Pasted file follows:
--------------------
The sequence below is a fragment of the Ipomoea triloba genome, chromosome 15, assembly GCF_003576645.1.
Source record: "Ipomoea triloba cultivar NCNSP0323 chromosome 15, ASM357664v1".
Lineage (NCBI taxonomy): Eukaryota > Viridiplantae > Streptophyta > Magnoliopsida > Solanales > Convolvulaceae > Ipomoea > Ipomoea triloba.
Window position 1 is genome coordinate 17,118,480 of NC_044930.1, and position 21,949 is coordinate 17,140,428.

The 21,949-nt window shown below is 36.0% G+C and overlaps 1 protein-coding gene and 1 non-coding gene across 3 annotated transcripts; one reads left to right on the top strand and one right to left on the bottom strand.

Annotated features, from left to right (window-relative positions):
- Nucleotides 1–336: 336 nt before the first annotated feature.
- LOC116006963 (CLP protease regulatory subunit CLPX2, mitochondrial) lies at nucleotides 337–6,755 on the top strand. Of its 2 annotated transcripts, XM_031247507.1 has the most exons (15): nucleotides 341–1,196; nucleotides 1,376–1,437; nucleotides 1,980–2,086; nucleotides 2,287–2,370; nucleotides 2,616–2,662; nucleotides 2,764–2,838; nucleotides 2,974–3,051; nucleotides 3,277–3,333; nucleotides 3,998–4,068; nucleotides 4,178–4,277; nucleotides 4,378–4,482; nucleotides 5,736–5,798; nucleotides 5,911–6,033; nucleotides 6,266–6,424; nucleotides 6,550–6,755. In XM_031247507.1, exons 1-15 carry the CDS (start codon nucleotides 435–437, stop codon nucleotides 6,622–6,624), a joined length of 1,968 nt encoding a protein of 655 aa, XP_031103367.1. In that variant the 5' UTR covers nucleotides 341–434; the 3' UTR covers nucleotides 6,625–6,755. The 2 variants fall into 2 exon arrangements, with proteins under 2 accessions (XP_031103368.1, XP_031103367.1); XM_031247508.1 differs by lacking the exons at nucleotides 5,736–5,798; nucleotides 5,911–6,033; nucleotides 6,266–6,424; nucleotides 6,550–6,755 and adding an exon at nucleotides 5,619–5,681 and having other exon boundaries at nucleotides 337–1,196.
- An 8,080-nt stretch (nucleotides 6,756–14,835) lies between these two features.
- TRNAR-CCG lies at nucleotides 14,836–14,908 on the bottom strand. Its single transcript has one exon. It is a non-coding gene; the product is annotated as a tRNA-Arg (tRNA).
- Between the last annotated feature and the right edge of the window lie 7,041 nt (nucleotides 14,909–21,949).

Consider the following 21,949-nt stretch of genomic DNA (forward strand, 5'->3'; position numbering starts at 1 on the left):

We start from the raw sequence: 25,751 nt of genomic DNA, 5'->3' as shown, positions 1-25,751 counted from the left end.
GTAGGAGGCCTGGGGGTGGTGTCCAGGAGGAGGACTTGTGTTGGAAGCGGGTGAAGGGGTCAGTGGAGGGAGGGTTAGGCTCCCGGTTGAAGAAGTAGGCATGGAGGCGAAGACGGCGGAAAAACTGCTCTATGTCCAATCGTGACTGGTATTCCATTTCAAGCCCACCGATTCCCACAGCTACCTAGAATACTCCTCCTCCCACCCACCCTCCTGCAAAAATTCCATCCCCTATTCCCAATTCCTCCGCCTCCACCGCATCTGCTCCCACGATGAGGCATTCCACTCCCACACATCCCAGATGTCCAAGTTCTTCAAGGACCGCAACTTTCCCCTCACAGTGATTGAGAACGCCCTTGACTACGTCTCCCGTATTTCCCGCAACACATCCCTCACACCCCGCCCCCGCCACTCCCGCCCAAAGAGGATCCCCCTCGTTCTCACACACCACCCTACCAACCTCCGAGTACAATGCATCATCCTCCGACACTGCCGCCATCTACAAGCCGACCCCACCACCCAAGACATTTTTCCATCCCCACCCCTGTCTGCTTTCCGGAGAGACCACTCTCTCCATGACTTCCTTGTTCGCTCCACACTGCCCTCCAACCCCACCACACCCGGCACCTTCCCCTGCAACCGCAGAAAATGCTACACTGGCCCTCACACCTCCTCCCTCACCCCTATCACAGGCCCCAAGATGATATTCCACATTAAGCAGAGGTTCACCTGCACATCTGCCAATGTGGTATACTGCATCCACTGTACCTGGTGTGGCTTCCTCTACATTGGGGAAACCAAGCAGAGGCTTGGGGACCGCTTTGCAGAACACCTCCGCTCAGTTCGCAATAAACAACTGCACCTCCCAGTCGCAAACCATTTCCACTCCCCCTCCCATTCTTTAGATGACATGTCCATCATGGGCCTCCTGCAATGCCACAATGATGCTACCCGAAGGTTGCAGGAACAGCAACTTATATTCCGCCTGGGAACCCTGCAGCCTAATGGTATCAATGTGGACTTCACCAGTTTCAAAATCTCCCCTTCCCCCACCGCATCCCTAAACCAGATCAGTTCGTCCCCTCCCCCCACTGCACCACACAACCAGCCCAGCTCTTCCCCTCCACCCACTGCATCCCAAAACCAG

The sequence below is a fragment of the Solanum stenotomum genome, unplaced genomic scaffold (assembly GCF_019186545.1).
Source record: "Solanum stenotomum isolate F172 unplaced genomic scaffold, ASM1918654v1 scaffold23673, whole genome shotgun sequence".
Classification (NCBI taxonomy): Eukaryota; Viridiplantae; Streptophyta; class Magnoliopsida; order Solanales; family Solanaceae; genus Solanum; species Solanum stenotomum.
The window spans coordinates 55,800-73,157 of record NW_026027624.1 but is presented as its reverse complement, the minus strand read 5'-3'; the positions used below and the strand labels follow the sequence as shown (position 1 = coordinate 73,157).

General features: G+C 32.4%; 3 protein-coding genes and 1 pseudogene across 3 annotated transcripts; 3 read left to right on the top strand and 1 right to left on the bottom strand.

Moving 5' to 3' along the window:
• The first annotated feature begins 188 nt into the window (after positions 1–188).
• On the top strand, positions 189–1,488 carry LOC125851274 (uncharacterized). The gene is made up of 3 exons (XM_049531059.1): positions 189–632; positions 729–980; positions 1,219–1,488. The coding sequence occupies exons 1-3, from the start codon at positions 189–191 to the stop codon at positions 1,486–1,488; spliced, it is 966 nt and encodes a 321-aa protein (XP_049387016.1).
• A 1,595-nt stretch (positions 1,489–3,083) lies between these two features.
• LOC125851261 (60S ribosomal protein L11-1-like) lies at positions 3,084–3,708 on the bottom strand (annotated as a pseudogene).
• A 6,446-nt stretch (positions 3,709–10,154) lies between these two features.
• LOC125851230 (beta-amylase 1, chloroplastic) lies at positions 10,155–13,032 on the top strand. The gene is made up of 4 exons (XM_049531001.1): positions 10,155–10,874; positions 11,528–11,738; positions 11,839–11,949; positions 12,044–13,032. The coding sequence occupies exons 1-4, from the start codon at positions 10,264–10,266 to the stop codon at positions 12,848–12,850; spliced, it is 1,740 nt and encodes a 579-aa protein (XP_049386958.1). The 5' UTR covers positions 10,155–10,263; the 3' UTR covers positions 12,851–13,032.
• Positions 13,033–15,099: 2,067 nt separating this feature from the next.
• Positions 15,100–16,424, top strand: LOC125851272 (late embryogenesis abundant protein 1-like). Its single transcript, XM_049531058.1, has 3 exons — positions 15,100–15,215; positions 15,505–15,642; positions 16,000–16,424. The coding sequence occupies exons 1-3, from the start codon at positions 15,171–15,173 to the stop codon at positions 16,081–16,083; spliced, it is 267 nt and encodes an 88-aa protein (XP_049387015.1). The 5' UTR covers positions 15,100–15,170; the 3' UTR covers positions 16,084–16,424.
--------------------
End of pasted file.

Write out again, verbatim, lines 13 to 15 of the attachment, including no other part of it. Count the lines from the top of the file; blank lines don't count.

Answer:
We start from the raw sequence: 25,751 nt of genomic DNA, 5'->3' as shown, positions 1-25,751 counted from the left end.
GTAGGAGGCCTGGGGGTGGTGTCCAGGAGGAGGACTTGTGTTGGAAGCGGGTGAAGGGGTCAGTGGAGGGAGGGTTAGGCTCCCGGTTGAAGAAGTAGGCATGGAGGCGAAGACGGCGGAAAAACTGCTCTATGTCCAATCGTGACTGGTATTCCATTTCAAGCCCACCGATTCCCACAGCTACCTAGAATACTCCTCCTCCCACCCACCCTCCTGCAAAAATTCCATCCCCTATTCCCAATTCCTCCGCCTCCACCGCATCTGCTCCCACGATGAGGCATTCCACTCCCACACATCCCAGATGTCCAAGTTCTTCAAGGACCGCAACTTTCCCCTCACAGTGATTGAGAACGCCCTTGACTACGTCTCCCGTATTTCCCGCAACACATCCCTCACACCCCGCCCCCGCCACTCCCGCCCAAAGAGGATCCCCCTCGTTCTCACACACCACCCTACCAACCTCCGAGTACAATGCATCATCCTCCGACACTGCCGCCATCTACAAGCCGACCCCACCACCCAAGACATTTTTCCATCCCCACCCCTGTCTGCTTTCCGGAGAGACCACTCTCTCCATGACTTCCTTGTTCGCTCCACACTGCCCTCCAACCCCACCACACCCGGCACCTTCCCCTGCAACCGCAGAAAATGCTACACTGGCCCTCACACCTCCTCCCTCACCCCTATCACAGGCCCCAAGATGATATTCCACATTAAGCAGAGGTTCACCTGCACATCTGCCAATGTGGTATACTGCATCCACTGTACCTGGTGTGGCTTCCTCTACATTGGGGAAACCAAGCAGAGGCTTGGGGACCGCTTTGCAGAACACCTCCGCTCAGTTCGCAATAAACAACTGCACCTCCCAGTCGCAAACCATTTCCACTCCCCCTCCCATTCTTTAGATGACATGTCCATCATGGGCCTCCTGCAATGCCACAATGATGCTACCCGAAGGTTGCAGGAACAGCAACTTATATTCCGCCTGGGAACCCTGCAGCCTAATGGTATCAATGTGGACTTCACCAGTTTCAAAATCTCCCCTTCCCCCACCGCATCCCTAAACCAGATCAGTTCGTCCCCTCCCCCCACTGCACCACACAACCAGCCCAGCTCTTCCCCTCCACCCACTGCATCCCAAAACCAG

The sequence below is a fragment of the Solanum stenotomum genome, unplaced genomic scaffold (assembly GCF_019186545.1).